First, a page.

Tampa Bay Buccaneers: 4 Pieces the Bucs Need in Order to Become a True Contender
They say it's good enough when it comes to horseshoes and hand grenades. Close, however, won't get it done in the NFC, or its South division, for that matter. That lesson was in full effect for the Buccaneers yesterday afternoon when they put together a complete offensive game plan at home against the Atlanta Falcons and still walked away with a 24-23 loss.
It's unnecessary to point the finger at Tampa's offense for failing to hang more points on a Falcons defense that gets shallower and less effective as the season wears on. Rather, there were two defensive positions that really cost the Bucs yesterday. Coincidentally, those two positions are tops on the list of pieces Tampa Bay must acquire and develop if it wants to take back the NFC South crown.
P.S. It's not a coincidence.
Without further ado, here are the needs that should be tops on Tampa Bay's grocery list next spring.
To say that the Buccaneers desperately need upgrades (yes, that's plural) at cornerback would be like saying the New York Jets need an entirely new regime (obvious, yet impossible to overstate). And you know it's bad when the Bucs' big "addition" at corner last spring—Eric Wright—is someone who couldn't hold a job with the Detroit Lions.
The fix? Well, free agency is always the best place to start, and if the Eagles blow up their current regime and shed some of the bigger contracts on the roster, then Nnamdi Asomugha immediately becomes a person of interest for Tampa Bay. Asomugha is no spring chicken (he'll be 32 years old when training camp opens in July), but the Buccaneers' secondary is in dire need of a pure shutdown-type presence, and Asomugha still owns the power tools necessary to fit that bill.
Should the Bucs instead look to the 2013 NFL Draft for cornerback help, they'll find two excellent first-round prospects in Alabama's Dee Milliner and Mississippi State's Johnthan Banks, as well as day-two prospects like North Carolina State's David Amerson, Washington's Desmond Trufant and Florida State's Xavier Rhodes.
Tampa Bay's interior defensive line should have been addressed for the long term when Mark Dominik nabbed Oklahoma's Gerald McCoy and UCLA's Brian Price during the 2010 NFL Draft.
Well, while McCoy has turned out to be the real deal despite having biceps that tear if you even look at him wrong, Price was just a straight-up bust. He's gone now, and his absence serves as a reminder that Tampa Bay needs something—anything—at the one-technique position.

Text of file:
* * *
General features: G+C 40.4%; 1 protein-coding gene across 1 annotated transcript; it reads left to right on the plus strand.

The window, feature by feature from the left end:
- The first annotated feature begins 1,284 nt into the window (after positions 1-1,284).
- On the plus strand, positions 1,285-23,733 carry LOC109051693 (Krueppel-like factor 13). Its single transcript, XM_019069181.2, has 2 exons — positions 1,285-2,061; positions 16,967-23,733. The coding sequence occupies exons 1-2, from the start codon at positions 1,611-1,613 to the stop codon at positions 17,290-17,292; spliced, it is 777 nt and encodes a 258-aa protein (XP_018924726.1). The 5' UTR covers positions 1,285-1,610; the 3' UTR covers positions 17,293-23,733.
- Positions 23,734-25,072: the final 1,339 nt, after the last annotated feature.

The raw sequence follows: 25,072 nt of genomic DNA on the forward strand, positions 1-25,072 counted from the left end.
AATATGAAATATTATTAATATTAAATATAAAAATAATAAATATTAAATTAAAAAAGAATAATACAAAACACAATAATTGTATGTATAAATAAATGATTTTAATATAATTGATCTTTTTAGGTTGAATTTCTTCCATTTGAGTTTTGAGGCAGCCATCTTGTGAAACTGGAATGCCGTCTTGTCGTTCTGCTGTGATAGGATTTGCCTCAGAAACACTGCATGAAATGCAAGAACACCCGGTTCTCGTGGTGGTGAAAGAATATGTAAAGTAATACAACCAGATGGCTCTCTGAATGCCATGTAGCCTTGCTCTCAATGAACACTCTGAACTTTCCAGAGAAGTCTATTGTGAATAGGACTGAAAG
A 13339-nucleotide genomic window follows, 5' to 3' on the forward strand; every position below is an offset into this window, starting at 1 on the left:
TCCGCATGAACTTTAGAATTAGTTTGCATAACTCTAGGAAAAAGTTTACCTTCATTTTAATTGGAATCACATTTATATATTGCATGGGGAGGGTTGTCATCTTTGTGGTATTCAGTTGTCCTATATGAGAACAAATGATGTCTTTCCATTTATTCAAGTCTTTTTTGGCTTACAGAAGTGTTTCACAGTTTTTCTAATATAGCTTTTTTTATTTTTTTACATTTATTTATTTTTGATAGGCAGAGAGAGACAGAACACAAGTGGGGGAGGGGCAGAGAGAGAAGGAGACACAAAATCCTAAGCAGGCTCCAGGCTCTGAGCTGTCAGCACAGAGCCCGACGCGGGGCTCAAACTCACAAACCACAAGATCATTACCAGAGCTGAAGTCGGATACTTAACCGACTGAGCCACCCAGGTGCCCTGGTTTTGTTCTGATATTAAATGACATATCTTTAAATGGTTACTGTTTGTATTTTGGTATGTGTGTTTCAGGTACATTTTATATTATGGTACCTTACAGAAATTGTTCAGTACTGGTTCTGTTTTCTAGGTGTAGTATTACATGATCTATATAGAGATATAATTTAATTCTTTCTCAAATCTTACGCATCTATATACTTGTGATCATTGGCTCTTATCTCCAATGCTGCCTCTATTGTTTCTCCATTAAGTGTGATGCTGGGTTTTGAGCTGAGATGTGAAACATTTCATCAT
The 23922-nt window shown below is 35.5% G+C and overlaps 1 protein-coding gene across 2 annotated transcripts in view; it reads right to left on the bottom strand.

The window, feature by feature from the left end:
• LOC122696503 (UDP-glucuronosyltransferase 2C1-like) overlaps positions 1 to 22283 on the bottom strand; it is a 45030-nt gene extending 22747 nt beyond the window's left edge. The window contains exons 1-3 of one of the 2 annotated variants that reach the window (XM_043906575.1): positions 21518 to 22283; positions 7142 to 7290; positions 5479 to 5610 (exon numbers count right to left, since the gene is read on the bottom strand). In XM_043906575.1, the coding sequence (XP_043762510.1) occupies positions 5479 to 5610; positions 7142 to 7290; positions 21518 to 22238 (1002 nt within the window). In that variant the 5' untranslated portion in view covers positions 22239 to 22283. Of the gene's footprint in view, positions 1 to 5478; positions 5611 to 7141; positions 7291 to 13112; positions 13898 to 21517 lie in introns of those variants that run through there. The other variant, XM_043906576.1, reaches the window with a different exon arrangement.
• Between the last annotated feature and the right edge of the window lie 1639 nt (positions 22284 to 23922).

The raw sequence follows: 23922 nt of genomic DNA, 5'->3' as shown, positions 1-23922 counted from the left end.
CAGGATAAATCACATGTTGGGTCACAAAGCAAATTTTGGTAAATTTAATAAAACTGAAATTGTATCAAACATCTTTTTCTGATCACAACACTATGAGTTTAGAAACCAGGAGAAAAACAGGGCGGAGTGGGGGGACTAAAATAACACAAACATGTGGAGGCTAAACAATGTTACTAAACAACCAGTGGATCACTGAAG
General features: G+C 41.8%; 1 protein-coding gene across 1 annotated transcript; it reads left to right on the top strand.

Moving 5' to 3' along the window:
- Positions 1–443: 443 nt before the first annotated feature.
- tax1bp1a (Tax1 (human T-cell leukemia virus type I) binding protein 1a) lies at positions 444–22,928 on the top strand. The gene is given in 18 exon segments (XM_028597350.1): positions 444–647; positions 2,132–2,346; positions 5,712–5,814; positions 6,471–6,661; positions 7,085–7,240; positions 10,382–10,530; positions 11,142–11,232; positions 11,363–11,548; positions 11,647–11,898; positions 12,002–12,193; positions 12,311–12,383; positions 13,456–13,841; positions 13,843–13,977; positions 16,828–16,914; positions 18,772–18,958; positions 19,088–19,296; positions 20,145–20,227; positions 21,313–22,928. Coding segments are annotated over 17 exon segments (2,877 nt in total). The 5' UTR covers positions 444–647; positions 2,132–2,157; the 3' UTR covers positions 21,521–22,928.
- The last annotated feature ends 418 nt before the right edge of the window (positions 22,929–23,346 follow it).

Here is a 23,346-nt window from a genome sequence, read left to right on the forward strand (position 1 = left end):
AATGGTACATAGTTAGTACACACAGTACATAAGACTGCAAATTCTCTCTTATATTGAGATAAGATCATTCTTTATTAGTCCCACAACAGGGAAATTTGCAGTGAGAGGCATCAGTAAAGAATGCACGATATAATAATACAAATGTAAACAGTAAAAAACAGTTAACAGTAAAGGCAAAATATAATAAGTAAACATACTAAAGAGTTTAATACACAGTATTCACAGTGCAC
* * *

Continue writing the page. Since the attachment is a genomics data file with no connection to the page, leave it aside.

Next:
Fortunately for the Bucs, the 2013 NFL Draft is absolutely loaded at any and all defensive line positions. And though the class' best one-technique—Utah's Star Lotulelei—will be looooooong gone by the time Tampa Bay is on the clock, a few powerhouse prospects, such as Ohio State's Johnathan Hankins, Georgia's John Jenkins and Purdue's Kawann Short, could still be available.
Hankins and Jenkins probably project best as zero-techniques in the 3-4 scheme, but both prospects have demonstrated the athleticism and pass-rush prowess necessary to play defensive tackle in the 4-3.
Nothing against Dallas Clark or Luke Stocker, but the Buccaneers would be wise to get more athletic at tight end. No truth to the rumor that every current NFL GM during their tenure must draft at least one sub-4.7-running tight end, but if the Buccaneers are indeed interested in finding franchise-caliber prospect at the position next spring, Notre Dame's Tyler Eifert and Stanford's Zach Ertz will be the men to call.
Eifert plays like a supercharged Kyle Rudolph, and Ertz has some Tony Gonzalez in his game. Not too shabby.
The Bucs' day-two selection of Nebraska outside linebacker Lavonte David last spring looks like a home run at this point. But while David and second-year standout Mason Foster have certainly upgraded the Bucs' once-porous linebacker corps, it's a group that is still a work in progress.
Tampa Bay could find the final piece of its linebacker puzzle next April by springing for an outside linebacker like Stanford's Chase Thomas, Rutgers' Khaseem Greene or heaven forbid, UCLA terror Anthony Barr (quarterbacks and punters beware!). Florida's Jelani Jenkins, though a bit undersized at 235 lbs, would be another worthy outside linebacker candidate.